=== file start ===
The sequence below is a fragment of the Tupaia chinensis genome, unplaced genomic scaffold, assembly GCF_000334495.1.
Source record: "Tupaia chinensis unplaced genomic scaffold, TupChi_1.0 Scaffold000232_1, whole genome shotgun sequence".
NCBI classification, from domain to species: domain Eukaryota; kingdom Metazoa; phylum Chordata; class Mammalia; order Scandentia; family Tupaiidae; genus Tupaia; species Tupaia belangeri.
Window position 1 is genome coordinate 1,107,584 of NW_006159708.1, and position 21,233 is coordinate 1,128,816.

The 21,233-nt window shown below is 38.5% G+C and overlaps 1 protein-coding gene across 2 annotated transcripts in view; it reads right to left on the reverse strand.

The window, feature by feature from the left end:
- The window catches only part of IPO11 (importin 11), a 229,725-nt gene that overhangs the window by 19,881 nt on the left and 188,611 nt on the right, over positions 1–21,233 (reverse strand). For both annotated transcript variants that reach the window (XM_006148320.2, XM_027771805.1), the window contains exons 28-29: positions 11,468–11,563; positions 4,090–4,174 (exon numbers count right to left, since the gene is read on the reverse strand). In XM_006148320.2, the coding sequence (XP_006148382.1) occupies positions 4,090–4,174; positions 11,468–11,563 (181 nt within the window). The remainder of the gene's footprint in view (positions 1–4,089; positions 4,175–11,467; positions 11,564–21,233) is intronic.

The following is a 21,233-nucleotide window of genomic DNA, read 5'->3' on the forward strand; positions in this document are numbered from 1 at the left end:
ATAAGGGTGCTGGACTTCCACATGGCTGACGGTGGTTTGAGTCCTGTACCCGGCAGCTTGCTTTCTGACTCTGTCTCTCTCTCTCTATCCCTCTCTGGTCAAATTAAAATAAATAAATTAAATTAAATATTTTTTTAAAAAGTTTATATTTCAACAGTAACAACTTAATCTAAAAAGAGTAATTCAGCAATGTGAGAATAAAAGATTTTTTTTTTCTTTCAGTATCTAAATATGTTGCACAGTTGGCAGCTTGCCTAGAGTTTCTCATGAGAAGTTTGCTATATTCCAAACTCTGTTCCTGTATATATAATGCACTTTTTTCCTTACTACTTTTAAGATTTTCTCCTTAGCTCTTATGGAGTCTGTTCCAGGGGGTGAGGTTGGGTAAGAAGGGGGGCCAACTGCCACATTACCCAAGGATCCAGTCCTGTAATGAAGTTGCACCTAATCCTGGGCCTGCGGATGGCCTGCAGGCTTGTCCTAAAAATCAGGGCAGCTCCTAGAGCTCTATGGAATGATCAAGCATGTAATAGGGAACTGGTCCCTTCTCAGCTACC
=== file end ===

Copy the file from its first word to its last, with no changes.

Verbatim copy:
The sequence below is a fragment of the Tupaia chinensis genome, unplaced genomic scaffold, assembly GCF_000334495.1.
Source record: "Tupaia chinensis unplaced genomic scaffold, TupChi_1.0 Scaffold000232_1, whole genome shotgun sequence".
NCBI classification, from domain to species: domain Eukaryota; kingdom Metazoa; phylum Chordata; class Mammalia; order Scandentia; family Tupaiidae; genus Tupaia; species Tupaia belangeri.
Window position 1 is genome coordinate 1,107,584 of NW_006159708.1, and position 21,233 is coordinate 1,128,816.

The 21,233-nt window shown below is 38.5% G+C and overlaps 1 protein-coding gene across 2 annotated transcripts in view; it reads right to left on the reverse strand.

The window, feature by feature from the left end:
- The window catches only part of IPO11 (importin 11), a 229,725-nt gene that overhangs the window by 19,881 nt on the left and 188,611 nt on the right, over positions 1–21,233 (reverse strand). For both annotated transcript variants that reach the window (XM_006148320.2, XM_027771805.1), the window contains exons 28-29: positions 11,468–11,563; positions 4,090–4,174 (exon numbers count right to left, since the gene is read on the reverse strand). In XM_006148320.2, the coding sequence (XP_006148382.1) occupies positions 4,090–4,174; positions 11,468–11,563 (181 nt within the window). The remainder of the gene's footprint in view (positions 1–4,089; positions 4,175–11,467; positions 11,564–21,233) is intronic.

The following is a 21,233-nucleotide window of genomic DNA, read 5'->3' on the forward strand; positions in this document are numbered from 1 at the left end:
ATAAGGGTGCTGGACTTCCACATGGCTGACGGTGGTTTGAGTCCTGTACCCGGCAGCTTGCTTTCTGACTCTGTCTCTCTCTCTCTATCCCTCTCTGGTCAAATTAAAATAAATAAATTAAATTAAATATTTTTTTAAAAAGTTTATATTTCAACAGTAACAACTTAATCTAAAAAGAGTAATTCAGCAATGTGAGAATAAAAGATTTTTTTTTTCTTTCAGTATCTAAATATGTTGCACAGTTGGCAGCTTGCCTAGAGTTTCTCATGAGAAGTTTGCTATATTCCAAACTCTGTTCCTGTATATATAATGCACTTTTTTCCTTACTACTTTTAAGATTTTCTCCTTAGCTCTTATGGAGTCTGTTCCAGGGGGTGAGGTTGGGTAAGAAGGGGGGCCAACTGCCACATTACCCAAGGATCCAGTCCTGTAATGAAGTTGCACCTAATCCTGGGCCTGCGGATGGCCTGCAGGCTTGTCCTAAAAATCAGGGCAGCTCCTAGAGCTCTATGGAATGATCAAGCATGTAATAGGGAACTGGTCCCTTCTCAGCTACC